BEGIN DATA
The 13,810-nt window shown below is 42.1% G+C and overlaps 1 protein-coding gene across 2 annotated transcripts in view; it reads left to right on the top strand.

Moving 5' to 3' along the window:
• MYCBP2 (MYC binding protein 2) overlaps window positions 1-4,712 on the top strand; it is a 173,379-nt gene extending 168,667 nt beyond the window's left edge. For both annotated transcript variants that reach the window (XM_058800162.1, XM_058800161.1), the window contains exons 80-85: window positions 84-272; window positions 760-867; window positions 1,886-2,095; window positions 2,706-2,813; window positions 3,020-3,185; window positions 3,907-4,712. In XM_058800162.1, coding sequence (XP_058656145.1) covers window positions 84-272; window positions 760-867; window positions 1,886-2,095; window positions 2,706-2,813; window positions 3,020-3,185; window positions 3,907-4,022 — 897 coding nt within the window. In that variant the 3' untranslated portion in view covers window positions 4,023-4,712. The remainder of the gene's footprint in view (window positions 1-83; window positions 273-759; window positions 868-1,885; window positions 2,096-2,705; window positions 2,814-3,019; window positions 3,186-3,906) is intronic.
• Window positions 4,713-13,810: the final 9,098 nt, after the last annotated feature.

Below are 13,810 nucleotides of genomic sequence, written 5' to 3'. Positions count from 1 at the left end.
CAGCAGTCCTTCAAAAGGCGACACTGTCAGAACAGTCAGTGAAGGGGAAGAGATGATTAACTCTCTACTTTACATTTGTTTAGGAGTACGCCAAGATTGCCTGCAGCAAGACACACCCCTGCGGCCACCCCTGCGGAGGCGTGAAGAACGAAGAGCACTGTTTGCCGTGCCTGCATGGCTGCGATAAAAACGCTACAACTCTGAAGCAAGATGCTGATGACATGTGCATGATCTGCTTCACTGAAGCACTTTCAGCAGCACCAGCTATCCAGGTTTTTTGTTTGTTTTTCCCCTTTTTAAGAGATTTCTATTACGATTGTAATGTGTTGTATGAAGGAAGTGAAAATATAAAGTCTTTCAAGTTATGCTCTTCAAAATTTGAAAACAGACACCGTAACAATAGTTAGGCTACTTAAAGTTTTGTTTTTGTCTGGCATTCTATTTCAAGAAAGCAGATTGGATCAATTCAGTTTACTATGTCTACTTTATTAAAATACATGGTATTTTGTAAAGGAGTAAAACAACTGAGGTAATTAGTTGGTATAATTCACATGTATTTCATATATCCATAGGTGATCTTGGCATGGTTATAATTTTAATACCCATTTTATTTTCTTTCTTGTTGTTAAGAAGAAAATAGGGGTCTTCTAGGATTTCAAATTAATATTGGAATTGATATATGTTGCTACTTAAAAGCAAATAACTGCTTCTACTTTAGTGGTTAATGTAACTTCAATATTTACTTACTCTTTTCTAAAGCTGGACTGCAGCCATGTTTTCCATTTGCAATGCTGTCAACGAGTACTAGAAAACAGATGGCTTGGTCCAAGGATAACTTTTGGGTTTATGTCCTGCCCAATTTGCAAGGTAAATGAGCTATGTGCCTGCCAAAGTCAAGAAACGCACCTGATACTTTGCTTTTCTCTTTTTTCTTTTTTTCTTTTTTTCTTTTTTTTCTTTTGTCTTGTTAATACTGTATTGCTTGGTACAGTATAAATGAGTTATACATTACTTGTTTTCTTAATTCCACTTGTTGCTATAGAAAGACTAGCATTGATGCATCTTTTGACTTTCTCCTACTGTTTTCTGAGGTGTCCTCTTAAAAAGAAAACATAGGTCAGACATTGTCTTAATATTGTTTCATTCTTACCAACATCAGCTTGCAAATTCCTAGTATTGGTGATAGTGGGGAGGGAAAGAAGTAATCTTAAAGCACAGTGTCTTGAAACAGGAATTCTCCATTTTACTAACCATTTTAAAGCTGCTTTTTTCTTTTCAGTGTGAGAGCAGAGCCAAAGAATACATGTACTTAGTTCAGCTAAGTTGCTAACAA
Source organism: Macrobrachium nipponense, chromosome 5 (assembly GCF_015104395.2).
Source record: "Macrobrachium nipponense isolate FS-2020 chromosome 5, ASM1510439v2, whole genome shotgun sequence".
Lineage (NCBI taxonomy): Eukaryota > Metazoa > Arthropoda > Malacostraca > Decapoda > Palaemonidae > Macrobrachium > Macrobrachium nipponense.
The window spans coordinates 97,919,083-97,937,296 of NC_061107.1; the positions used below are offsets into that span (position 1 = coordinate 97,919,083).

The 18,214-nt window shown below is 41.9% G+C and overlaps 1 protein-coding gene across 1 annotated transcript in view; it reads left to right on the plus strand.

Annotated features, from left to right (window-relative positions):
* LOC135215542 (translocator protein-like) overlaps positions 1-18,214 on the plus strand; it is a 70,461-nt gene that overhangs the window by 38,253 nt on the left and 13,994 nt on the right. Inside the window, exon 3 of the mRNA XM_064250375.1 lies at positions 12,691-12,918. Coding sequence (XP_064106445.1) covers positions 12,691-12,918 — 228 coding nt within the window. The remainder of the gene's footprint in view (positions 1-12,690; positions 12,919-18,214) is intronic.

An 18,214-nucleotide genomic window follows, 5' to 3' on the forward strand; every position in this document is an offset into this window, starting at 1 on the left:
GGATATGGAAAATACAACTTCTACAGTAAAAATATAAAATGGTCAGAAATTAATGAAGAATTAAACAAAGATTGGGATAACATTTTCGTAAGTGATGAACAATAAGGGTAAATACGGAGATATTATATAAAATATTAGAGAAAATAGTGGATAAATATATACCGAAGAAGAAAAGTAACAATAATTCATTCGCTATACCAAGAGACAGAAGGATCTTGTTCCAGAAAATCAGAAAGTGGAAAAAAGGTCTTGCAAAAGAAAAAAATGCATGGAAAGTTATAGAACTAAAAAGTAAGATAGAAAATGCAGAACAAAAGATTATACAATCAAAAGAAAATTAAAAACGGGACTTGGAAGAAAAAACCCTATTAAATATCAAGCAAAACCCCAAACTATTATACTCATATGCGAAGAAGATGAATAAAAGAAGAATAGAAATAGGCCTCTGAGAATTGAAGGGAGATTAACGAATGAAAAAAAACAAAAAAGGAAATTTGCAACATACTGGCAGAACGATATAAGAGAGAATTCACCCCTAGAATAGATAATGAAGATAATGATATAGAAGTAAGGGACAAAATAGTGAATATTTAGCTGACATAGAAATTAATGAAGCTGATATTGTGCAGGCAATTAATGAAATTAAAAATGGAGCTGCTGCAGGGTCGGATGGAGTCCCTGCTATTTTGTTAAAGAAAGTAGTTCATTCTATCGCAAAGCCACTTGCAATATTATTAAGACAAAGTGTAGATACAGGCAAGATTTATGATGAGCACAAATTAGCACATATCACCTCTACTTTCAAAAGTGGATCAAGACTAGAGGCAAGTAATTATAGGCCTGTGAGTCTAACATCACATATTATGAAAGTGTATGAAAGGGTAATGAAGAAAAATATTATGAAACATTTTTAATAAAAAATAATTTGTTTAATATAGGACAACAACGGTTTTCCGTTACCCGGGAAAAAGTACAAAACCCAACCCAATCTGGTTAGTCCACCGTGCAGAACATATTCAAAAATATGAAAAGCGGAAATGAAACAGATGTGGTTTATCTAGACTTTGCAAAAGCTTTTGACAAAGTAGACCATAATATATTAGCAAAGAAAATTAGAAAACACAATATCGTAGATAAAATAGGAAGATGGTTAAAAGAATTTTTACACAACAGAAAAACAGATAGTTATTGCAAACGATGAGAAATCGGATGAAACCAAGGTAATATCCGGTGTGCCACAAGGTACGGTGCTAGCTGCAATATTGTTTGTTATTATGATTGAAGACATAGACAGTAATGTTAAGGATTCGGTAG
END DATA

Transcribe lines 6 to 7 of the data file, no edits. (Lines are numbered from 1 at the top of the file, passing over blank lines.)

CAGCAGTCCTTCAAAAGGCGACACTGTCAGAACAGTCAGTGAAGGGGAAGAGATGATTAACTCTCTACTTTACATTTGTTTAGGAGTACGCCAAGATTGCCTGCAGCAAGACACACCCCTGCGGCCACCCCTGCGGAGGCGTGAAGAACGAAGAGCACTGTTTGCCGTGCCTGCATGGCTGCGATAAAAACGCTACAACTCTGAAGCAAGATGCTGATGACATGTGCATGATCTGCTTCACTGAAGCACTTTCAGCAGCACCAGCTATCCAGGTTTTTTGTTTGTTTTTCCCCTTTTTAAGAGATTTCTATTACGATTGTAATGTGTTGTATGAAGGAAGTGAAAATATAAAGTCTTTCAAGTTATGCTCTTCAAAATTTGAAAACAGACACCGTAACAATAGTTAGGCTACTTAAAGTTTTGTTTTTGTCTGGCATTCTATTTCAAGAAAGCAGATTGGATCAATTCAGTTTACTATGTCTACTTTATTAAAATACATGGTATTTTGTAAAGGAGTAAAACAACTGAGGTAATTAGTTGGTATAATTCACATGTATTTCATATATCCATAGGTGATCTTGGCATGGTTATAATTTTAATACCCATTTTATTTTCTTTCTTGTTGTTAAGAAGAAAATAGGGGTCTTCTAGGATTTCAAATTAATATTGGAATTGATATATGTTGCTACTTAAAAGCAAATAACTGCTTCTACTTTAGTGGTTAATGTAACTTCAATATTTACTTACTCTTTTCTAAAGCTGGACTGCAGCCATGTTTTCCATTTGCAATGCTGTCAACGAGTACTAGAAAACAGATGGCTTGGTCCAAGGATAACTTTTGGGTTTATGTCCTGCCCAATTTGCAAGGTAAATGAGCTATGTGCCTGCCAAAGTCAAGAAACGCACCTGATACTTTGCTTTTCTCTTTTTTCTTTTTTTCTTTTTTTCTTTTTTTTCTTTTGTCTTGTTAATACTGTATTGCTTGGTACAGTATAAATGAGTTATACATTACTTGTTTTCTTAATTCCACTTGTTGCTATAGAAAGACTAGCATTGATGCATCTTTTGACTTTCTCCTACTGTTTTCTGAGGTGTCCTCTTAAAAAGAAAACATAGGTCAGACATTGTCTTAATATTGTTTCATTCTTACCAACATCAGCTTGCAAATTCCTAGTATTGGTGATAGTGGGGAGGGAAAGAAGTAATCTTAAAGCACAGTGTCTTGAAACAGGAATTCTCCATTTTACTAACCATTTTAAAGCTGCTTTTTTCTTTTCAGTGTGAGAGCAGAGCCAAAGAATACATGTACTTAGTTCAGCTAAGTTGCTAACAA
Source organism: Macrobrachium nipponense, chromosome 5 (assembly GCF_015104395.2).